Dan Leavy stepped into the breach left by Sean O'Brien's injury, which prevented him from appearing in this year's Six Nations, and Josh van der Flier's season-ending injury sustained against France to establish himself as one Ireland's Players of the Tournament. If the openside continues the upward curve of his career, he will be tough to dislodge.

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O'Brien is one of Ireland's currently four world class players and a certainty for inclusion. Jack Conan, due to his ability to play blindside and number eight, gets the nod ahead of the unlucky Jordi Murphy, Josh van der Flier and Tommy O'Donnell.

Scrum-halves

Conor Murray (Munster)
Kieran Marmion (Connacht)

Who misses out: Luke McGrath, John Cooney

Kieran Marmion again showed his versatility - as he did against Australia in November 2016 - when he was forced into playing on the wing for the final minutes against England. It's the type of trait Joe Schmidt has surely noted and will appreciate. Marmion appears to be Schmidt's preferred back-up for Conor Murray ahead of Luke McGrath.

Out-halves

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Johnny Sexton (Leinster)
Joey Carbery (Leinster)
Ross Byrne (Leinster)

Who misses out: Ian Kearley, Tyler Bleyendaal, JJ Hanrahan

Barring an unfortunate injury, the first two names on this list appear nearly set in stone. The question then: who will be the third choice ten in the squad which travels to Japan?

Though he is yet to win an Ireland cap, Ross Byrne is playing plenty of rugby at out-half for Leinster - more than Joey Carbery. He's our selection to get the nod ahead of Ian Keatley and Tyler Bleyendaal, who is now qualified to play for Ireland.

Centres

Robbie Henshaw (Leinster)
Garry Ringrose (Leinster)
Bundee Aki (Connacht)
Chris Farrell (Munster)

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Who misses out: Sam Arnold, Rory Scannell, Stuart McCloskey

Like the back row, the battle for the centre spots in the squad will be highly competitive. Just two-and-a-half years on from the last World Cup, depth at 12 and 13 has hugely increased.

Henshaw and Ringrose appear certainties, along with Aki following a superb debut Six Nations from the Connacht player. Down to the final spot, Chris Farrell - Man of the Match - in his only Six Nations game against Wales - gets the nod.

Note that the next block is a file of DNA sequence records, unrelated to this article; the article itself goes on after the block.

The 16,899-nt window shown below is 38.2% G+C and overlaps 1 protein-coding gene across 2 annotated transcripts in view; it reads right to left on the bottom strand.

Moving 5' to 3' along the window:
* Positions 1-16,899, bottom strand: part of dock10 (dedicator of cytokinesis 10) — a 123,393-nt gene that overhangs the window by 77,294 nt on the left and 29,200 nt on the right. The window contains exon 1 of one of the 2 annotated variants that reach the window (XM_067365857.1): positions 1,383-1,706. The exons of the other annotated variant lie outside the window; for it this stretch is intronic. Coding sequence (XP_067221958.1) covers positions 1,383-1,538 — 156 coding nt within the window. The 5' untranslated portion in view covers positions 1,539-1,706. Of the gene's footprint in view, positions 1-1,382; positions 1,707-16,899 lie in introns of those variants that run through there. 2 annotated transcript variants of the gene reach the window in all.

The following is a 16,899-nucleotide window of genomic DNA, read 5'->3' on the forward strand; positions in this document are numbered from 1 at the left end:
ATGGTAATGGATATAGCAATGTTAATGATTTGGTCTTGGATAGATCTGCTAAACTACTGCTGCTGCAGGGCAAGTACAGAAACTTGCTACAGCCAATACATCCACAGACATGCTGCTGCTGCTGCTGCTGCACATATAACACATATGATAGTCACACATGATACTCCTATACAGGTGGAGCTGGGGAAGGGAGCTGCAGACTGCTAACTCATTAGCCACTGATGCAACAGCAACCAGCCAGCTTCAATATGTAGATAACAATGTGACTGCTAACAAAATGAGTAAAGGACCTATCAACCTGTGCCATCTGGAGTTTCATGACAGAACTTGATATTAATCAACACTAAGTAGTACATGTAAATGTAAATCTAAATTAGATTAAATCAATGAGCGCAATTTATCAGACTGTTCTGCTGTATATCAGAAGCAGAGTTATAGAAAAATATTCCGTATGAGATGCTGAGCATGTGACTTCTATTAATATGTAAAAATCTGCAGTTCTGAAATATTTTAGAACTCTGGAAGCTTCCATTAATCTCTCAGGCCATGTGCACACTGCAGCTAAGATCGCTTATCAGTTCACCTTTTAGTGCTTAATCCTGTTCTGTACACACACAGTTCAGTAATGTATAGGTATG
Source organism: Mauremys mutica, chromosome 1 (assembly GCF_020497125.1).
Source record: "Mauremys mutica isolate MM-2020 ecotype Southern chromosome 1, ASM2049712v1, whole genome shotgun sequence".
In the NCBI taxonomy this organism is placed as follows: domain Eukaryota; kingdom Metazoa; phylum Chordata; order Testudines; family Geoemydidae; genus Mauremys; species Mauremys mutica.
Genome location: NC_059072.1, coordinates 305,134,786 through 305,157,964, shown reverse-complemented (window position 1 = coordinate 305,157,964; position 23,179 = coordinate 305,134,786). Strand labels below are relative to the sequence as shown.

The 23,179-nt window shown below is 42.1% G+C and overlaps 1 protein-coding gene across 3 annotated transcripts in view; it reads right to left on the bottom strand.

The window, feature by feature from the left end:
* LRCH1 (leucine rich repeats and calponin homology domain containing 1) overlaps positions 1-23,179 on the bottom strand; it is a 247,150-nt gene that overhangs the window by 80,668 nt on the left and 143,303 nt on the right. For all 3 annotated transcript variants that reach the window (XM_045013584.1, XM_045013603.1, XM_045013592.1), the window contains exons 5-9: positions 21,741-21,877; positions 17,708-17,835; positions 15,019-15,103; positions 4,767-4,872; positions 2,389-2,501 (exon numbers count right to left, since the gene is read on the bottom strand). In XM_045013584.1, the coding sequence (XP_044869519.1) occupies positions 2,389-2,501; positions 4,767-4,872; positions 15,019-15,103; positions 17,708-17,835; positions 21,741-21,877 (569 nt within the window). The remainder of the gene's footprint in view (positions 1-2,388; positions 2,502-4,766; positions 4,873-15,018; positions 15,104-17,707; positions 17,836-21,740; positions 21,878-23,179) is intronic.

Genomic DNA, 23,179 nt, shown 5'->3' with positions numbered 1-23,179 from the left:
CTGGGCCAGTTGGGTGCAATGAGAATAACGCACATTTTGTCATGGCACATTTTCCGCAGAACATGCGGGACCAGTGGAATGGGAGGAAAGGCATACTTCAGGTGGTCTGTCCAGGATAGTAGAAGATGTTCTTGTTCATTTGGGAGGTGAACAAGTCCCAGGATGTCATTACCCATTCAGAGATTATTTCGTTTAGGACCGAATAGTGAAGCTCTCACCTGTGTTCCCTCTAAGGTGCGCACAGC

Wingers

Keith Earls (Munster)
Jacob Stockdale (Ulster)
Andrew Conway (Munster)
Jordan Larmour (Leinster)

Who misses out: Adam Byrne, Darren Sweetnam, Craig Gilroy, Alex Wootton

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It will likely be the year of the World Cup before we see Keith Earls back action following the knee injury which he sustained against England. Earls was in the form of his life. Hopefully, that is form he can regain in time for Japan. At just 21, Jacob Stockdale will be a feature of the Ireland backline long beyond next year.

Both Conway and Larmour have the added appeal of being able to cover multiple positions. Conway can also play fullback, as can Larmour in addition to being an option at centre.

Fullback

Rob Kearney (Leinster)

Who misses out: Tiernan O'Halloran

Like Rory Best, Rob Kearney was given an extended contract following the Six Nations, one which lasts until after next year's World Cup. Though he will be 33 by the time it comes around, it certainly suggests that Kearney is in Joe Schmidt's thoughts for the tournament.

Photo by Brendan Moran/Sportsfile

See Also: How The Irish Players Rated Across The 2018 Six Nations

See Also: The Story Behind How Superfan Jennifer Got To Keep Peter O'Mahony's Six Nations Medal

PJ Browne